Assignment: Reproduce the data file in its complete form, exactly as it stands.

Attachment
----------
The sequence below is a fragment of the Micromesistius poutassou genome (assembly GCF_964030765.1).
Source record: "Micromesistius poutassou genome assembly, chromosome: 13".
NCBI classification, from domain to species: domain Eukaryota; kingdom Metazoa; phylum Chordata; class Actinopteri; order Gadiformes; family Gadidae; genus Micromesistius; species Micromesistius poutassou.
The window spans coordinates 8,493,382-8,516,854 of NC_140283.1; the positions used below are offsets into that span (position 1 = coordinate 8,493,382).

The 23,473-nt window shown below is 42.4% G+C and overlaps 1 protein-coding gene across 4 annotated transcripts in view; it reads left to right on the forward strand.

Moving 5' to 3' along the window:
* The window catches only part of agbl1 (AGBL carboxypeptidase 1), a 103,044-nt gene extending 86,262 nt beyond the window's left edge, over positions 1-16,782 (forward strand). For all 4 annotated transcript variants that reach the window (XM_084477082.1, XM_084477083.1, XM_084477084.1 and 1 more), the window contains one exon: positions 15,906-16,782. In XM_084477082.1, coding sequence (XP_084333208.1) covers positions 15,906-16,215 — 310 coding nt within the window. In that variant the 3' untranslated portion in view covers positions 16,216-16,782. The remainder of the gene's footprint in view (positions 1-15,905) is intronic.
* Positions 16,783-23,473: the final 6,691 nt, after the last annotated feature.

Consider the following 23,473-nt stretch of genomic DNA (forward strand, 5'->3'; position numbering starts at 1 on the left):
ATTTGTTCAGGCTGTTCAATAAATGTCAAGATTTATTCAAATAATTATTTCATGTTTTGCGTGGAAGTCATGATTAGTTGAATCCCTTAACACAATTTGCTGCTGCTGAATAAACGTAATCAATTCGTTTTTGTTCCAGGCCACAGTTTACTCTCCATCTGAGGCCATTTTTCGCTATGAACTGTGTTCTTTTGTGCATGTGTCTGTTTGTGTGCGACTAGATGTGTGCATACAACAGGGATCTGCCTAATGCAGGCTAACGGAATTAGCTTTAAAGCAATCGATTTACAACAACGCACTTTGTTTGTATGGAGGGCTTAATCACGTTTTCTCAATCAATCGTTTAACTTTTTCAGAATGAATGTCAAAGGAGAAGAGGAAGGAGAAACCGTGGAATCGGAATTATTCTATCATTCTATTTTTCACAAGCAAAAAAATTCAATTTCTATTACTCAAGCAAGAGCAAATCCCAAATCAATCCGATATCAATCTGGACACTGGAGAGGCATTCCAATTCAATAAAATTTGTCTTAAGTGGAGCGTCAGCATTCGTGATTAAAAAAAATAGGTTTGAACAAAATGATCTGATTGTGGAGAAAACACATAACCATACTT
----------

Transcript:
The sequence below is a fragment of the Micromesistius poutassou genome (assembly GCF_964030765.1).
Source record: "Micromesistius poutassou genome assembly, chromosome: 13".
NCBI classification, from domain to species: domain Eukaryota; kingdom Metazoa; phylum Chordata; class Actinopteri; order Gadiformes; family Gadidae; genus Micromesistius; species Micromesistius poutassou.
The window spans coordinates 8,493,382-8,516,854 of NC_140283.1; the positions used below are offsets into that span (position 1 = coordinate 8,493,382).

The 23,473-nt window shown below is 42.4% G+C and overlaps 1 protein-coding gene across 4 annotated transcripts in view; it reads left to right on the forward strand.

Moving 5' to 3' along the window:
* The window catches only part of agbl1 (AGBL carboxypeptidase 1), a 103,044-nt gene extending 86,262 nt beyond the window's left edge, over positions 1-16,782 (forward strand). For all 4 annotated transcript variants that reach the window (XM_084477082.1, XM_084477083.1, XM_084477084.1 and 1 more), the window contains one exon: positions 15,906-16,782. In XM_084477082.1, coding sequence (XP_084333208.1) covers positions 15,906-16,215 — 310 coding nt within the window. In that variant the 3' untranslated portion in view covers positions 16,216-16,782. The remainder of the gene's footprint in view (positions 1-15,905) is intronic.
* Positions 16,783-23,473: the final 6,691 nt, after the last annotated feature.

Consider the following 23,473-nt stretch of genomic DNA (forward strand, 5'->3'; position numbering starts at 1 on the left):
ATTTGTTCAGGCTGTTCAATAAATGTCAAGATTTATTCAAATAATTATTTCATGTTTTGCGTGGAAGTCATGATTAGTTGAATCCCTTAACACAATTTGCTGCTGCTGAATAAACGTAATCAATTCGTTTTTGTTCCAGGCCACAGTTTACTCTCCATCTGAGGCCATTTTTCGCTATGAACTGTGTTCTTTTGTGCATGTGTCTGTTTGTGTGCGACTAGATGTGTGCATACAACAGGGATCTGCCTAATGCAGGCTAACGGAATTAGCTTTAAAGCAATCGATTTACAACAACGCACTTTGTTTGTATGGAGGGCTTAATCACGTTTTCTCAATCAATCGTTTAACTTTTTCAGAATGAATGTCAAAGGAGAAGAGGAAGGAGAAACCGTGGAATCGGAATTATTCTATCATTCTATTTTTCACAAGCAAAAAAATTCAATTTCTATTACTCAAGCAAGAGCAAATCCCAAATCAATCCGATATCAATCTGGACACTGGAGAGGCATTCCAATTCAATAAAATTTGTCTTAAGTGGAGCGTCAGCATTCGTGATTAAAAAAAATAGGTTTGAACAAAATGATCTGATTGTGGAGAAAACACATAACCATACTT